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Civil War Harper's Weekly, October 29, 1864

This site features our collection of Harper's Weekly newspapers. This collection is an invaluable archive for those interested in developing a more complete understanding of the war. Reading news on pages printed within days of the battles give a new perspective on the war.

(Scroll Down to See Entire Page, or Newspaper Thumbnails below will take you to the page of interest)

 

Cavalry Officers

Cavalry Officers

Soldiers Support Lincoln

Sherman's Advance

Sherman's Advance on Atlanta, Georgia

Voting

Soldiers Voting

Battle of Darbytown

Battle of Darbytown Road

Albert Durer

Albert Durer

Fleet Mobile Bay

Fleet in Mobile Bay

Women's Clothes

Women's Clothes in the 1800's

Cartoon

McClellan Cartoon

 

 

 

 

 

 

 

 

 

HARPERS WEEKLY.

[OCTOBER 29, 1864.

700

1. Forward Turret.—2. After Turret—3. Pilot-house.—4. Smoke-stack.—5. Torpedo Rake.--6, 6, 6, 6. Torpedo Guards, with barrels for floating.—7, 7. Forward Closets.—8. After Closet.—9. Opening for Boats.—10, 10, 10.—Hatchways.

PLAN OF THE UNITED STATES IRON-CLAD, THE "CHICKASAW."

RECEIVING THE WOUNDED ON BOARD THE "METACOMET," AUGUST 5, 1864.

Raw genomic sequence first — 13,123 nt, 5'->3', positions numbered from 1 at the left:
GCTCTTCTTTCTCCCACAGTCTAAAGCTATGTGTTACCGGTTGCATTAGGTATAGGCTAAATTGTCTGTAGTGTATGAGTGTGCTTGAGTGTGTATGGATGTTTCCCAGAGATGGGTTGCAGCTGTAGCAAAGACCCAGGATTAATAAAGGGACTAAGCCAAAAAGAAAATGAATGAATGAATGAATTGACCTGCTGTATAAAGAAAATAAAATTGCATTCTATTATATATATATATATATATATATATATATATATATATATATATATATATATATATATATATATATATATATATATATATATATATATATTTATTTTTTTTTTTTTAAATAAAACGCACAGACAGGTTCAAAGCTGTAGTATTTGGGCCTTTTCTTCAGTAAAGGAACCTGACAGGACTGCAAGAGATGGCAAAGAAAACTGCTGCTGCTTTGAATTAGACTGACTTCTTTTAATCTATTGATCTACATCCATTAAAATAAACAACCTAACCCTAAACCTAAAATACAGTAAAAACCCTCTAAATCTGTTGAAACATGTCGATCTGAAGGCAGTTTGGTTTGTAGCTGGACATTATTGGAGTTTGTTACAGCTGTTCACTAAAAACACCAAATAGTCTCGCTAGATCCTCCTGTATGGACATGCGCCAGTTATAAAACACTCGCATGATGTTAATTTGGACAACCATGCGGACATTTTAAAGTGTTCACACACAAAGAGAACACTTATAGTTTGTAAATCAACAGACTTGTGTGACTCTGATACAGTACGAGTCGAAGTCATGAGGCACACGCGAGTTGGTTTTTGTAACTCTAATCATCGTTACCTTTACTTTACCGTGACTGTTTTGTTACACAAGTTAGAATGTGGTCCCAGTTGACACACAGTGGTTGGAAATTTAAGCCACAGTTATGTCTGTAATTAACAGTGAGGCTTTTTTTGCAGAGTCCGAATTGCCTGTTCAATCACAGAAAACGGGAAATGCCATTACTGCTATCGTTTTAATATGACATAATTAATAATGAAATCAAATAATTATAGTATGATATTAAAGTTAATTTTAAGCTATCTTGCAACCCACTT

OFF MOBILE.

WE give on this page several sketches relating to our naval fleet in Mobile harbor. One of these cuts represents the reception of the wounded on board the Metacomet, after passing the forts, August 5. The wounded were then transferred to the Pensacola Hospital. The adjoining illustration is a plan of the Chickasaw--a plan which is exactly re-

peated in the Winnebago. The Chickasaw is an ironclad, mounting four guns. Its tonnage is 974 tons. It was built at Boston by AQUILA ADAMS in 1863. The Winnebago was built at St. Louis in the same year. The torpedo guards represented in the sketch are young trees cut down and stripped, with one end of each lashed aboard, and the other ends connected together by transverse pieces.

Another sketch represents the Metacomet's boats blowing up the rebel ram Nashville. This cut also gives a view of a portion of the obstructions in the harbor.

The lower cut is a view of Mobile city, with the rebel batteries guarding the approaches, and our fleet in the foreground.